Exchange: Waldman on the Fourth Hour of 'John Adams'

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POLITICS MARCH 31, 2008

Exchange: Waldman on the Fourth Hour of 'John Adams'

John Patrick Diggins, author of John
Adams: The American Presidents Series
, Steven Waldman, author of Founding
Faith
, and Kirk Ellis, writer and co-executive producer of the HBO
miniseries "John Adams," are discussing the show on TNR.com. This is the sixth
entry in their conversation. (Follow their complete dialogue here: Entries 1,
2,
3,
4,
5, 6, 7.)

Click
here to read the previous entry in the discussion.

 

Dear
Jack and Kirk,

Thanks
for joining us, Kirk. Congratulations again--it's a great show.

Before
commenting on Part 4, I wanted to respond to two points in your post:

First,
for what its worth, I argue in my new book, Founding
Faith
, that most of the Founders were not Deists, as you
suggested. They believed in a God that intervened actively in history and their
lives.

Second,
in responding to Jack’s and my concern that the patriot rationale for rebellion
wasn't compelling, you note that you aired the argument that the British raised
taxes in order to pay for the French and Indian War. But that would seem to
prove our point. That dialogue only made the Brits seem reasonable and the
patriots seem selfish and whiny. As the show flows, the serious British
malfeasance came after much colonial mischief.

Now,
about the fourth episode. It has two extraordinary scenes. One is the
(first-ever?) scene of Founding Father sex. Since HBO
brought us erotic polygamy and red-hot funeral-home love, I would have been
disappointed if they hadn't found revolutionary fervor in the Founding
Bedrooms. But I must ask Kirk Ellis: How did you research the scene when John
and Abigail are re-united after years apart and have a few moments alone?

Finally,
I had goose bumps watching the scene of George Washington's inauguration. David
Morse's portrayal of George Washington is probably the best pop cultural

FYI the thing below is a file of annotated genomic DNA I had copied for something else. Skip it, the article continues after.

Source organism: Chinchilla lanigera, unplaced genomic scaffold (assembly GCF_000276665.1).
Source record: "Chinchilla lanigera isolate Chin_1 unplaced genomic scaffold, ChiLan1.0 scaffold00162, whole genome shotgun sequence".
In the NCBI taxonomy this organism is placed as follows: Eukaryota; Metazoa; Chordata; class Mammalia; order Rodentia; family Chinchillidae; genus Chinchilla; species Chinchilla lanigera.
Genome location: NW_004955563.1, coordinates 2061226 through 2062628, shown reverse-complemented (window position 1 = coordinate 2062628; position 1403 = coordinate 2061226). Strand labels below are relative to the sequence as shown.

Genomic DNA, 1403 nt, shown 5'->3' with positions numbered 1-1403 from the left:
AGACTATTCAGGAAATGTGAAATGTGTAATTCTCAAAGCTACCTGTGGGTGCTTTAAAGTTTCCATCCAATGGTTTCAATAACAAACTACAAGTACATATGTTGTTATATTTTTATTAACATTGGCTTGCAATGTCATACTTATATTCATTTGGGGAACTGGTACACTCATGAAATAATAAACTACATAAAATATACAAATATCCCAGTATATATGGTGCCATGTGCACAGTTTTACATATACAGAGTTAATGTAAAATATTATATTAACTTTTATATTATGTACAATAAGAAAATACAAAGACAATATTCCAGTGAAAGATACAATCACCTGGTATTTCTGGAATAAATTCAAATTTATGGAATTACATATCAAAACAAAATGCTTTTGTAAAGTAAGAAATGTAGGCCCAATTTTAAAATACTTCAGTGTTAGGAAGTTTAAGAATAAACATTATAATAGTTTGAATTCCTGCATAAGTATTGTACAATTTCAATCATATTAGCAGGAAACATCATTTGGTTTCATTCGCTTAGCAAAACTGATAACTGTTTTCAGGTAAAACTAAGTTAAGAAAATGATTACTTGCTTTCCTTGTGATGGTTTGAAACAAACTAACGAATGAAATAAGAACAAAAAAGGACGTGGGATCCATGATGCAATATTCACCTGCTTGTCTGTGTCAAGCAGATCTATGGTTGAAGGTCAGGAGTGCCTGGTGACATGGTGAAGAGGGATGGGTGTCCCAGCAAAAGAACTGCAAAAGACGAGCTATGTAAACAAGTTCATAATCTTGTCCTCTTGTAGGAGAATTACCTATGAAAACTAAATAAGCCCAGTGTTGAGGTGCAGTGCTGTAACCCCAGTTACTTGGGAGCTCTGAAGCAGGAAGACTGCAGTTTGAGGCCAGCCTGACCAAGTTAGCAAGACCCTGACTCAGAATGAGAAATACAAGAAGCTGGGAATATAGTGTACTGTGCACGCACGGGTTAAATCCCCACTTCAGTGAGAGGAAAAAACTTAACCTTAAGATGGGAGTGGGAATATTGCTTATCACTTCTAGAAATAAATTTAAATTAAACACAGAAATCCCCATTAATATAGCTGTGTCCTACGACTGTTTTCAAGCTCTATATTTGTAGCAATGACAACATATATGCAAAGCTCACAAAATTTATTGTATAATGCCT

depiction of the first president. He captures Washington's great skill at using reticence
to convey quiet, Gary Cooper-type authority, charisma even. Washington
used his physical stature to impress; it's no accident that Washington wears his military uniform to the
Continental Congress deliberations though he was there as a civilian delegate.

The
scene at the First Inaugural--when John Adams is awkwardly holding court while
waiting for the festivities to begin--was metaphorically perfect: A room full
of confused patriots fumbling through this unprecedented moment until Washington enters,
effortlessly putting everyone at ease. He takes the oath of office in a voice
so faint, everyone is forced to lean in and listen carefully; even his
inaudibility raised his stature. I've never had trouble imagining Adams and
Jefferson as real people, but Washington
has always seemed like a cardboard cut out. His face on the dollar bill always
struck me as puffy and slightly effeminate--more like a puritan
matron than a general. But the George Washington in this HBO series? That's a
man I'd follow into battle.

Best,

Steve

 

Click here to read the next entry in the discussion.

 

John Patrick Diggins is a professor of history at the Graduate Center, City University of New York, and the author of John Adams: The American Presidents Series. Kirk Ellis is the writer and co-executive producer of HBO's John Adams. Steven Waldman is the editor-in-chief of Beliefnet.com and author of the newly released Founding Faith.

By John Patrick Diggins, Kirk Ellis, and Steven Waldman

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